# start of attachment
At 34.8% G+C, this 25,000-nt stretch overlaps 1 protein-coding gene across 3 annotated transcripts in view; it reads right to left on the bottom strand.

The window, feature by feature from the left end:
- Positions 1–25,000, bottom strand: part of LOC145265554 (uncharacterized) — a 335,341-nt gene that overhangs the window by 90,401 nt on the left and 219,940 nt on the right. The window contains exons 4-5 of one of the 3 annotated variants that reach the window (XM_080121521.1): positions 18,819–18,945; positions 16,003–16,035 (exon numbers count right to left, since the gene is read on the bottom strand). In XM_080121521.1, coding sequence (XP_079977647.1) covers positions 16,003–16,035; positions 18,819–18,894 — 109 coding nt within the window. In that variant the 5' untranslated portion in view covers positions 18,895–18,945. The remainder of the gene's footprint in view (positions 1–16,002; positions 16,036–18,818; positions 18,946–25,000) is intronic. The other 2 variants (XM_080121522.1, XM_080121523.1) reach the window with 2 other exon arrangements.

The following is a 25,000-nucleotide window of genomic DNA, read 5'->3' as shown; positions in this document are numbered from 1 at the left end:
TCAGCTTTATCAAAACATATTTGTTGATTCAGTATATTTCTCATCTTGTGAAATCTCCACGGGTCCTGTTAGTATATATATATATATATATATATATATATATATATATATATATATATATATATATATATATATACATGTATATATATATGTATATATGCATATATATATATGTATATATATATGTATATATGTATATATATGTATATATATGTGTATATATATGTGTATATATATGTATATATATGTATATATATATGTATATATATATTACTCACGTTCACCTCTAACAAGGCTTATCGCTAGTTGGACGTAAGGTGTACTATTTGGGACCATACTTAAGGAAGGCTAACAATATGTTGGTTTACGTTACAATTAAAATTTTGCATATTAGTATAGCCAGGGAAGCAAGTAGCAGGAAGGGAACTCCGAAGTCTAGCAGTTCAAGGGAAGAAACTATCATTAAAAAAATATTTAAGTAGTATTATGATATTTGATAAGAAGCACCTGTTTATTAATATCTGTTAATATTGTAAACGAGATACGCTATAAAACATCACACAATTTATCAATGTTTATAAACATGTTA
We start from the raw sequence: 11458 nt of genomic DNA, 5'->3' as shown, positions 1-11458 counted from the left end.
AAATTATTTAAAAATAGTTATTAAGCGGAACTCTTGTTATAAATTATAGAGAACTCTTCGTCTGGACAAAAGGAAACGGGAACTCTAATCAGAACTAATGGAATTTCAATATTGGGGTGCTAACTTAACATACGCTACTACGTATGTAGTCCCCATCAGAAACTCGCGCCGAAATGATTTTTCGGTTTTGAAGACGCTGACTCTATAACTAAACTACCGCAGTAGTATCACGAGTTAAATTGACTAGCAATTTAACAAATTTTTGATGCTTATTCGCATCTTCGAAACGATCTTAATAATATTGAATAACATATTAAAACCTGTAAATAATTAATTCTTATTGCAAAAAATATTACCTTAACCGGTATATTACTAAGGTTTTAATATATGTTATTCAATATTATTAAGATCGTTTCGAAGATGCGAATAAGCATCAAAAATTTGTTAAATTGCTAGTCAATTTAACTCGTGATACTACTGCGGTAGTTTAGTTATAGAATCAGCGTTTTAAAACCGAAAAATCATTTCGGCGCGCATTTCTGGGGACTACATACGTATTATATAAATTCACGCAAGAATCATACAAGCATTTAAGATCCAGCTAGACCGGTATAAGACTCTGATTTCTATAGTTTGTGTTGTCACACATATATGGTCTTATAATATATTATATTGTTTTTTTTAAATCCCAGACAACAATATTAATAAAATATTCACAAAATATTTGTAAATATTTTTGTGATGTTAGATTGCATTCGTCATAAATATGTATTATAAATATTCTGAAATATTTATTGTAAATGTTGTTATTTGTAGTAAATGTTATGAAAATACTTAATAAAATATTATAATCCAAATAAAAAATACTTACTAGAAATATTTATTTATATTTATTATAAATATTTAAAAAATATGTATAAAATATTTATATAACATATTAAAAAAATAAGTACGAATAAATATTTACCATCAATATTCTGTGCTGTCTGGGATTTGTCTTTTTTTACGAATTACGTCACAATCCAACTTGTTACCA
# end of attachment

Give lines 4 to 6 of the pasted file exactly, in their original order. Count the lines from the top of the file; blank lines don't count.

The following is a 25,000-nucleotide window of genomic DNA, read 5'->3' as shown; positions in this document are numbered from 1 at the left end:
TCAGCTTTATCAAAACATATTTGTTGATTCAGTATATTTCTCATCTTGTGAAATCTCCACGGGTCCTGTTAGTATATATATATATATATATATATATATATATATATATATATATATATATATATATATATATATACATGTATATATATATGTATATATGCATATATATATATGTATATATATATGTATATATGTATATATATGTATATATATGTGTATATATATGTGTATATATATGTATATATATGTATATATATATGTATATATATATTACTCACGTTCACCTCTAACAAGGCTTATCGCTAGTTGGACGTAAGGTGTACTATTTGGGACCATACTTAAGGAAGGCTAACAATATGTTGGTTTACGTTACAATTAAAATTTTGCATATTAGTATAGCCAGGGAAGCAAGTAGCAGGAAGGGAACTCCGAAGTCTAGCAGTTCAAGGGAAGAAACTATCATTAAAAAAATATTTAAGTAGTATTATGATATTTGATAAGAAGCACCTGTTTATTAATATCTGTTAATATTGTAAACGAGATACGCTATAAAACATCACACAATTTATCAATGTTTATAAACATGTTA
We start from the raw sequence: 11458 nt of genomic DNA, 5'->3' as shown, positions 1-11458 counted from the left end.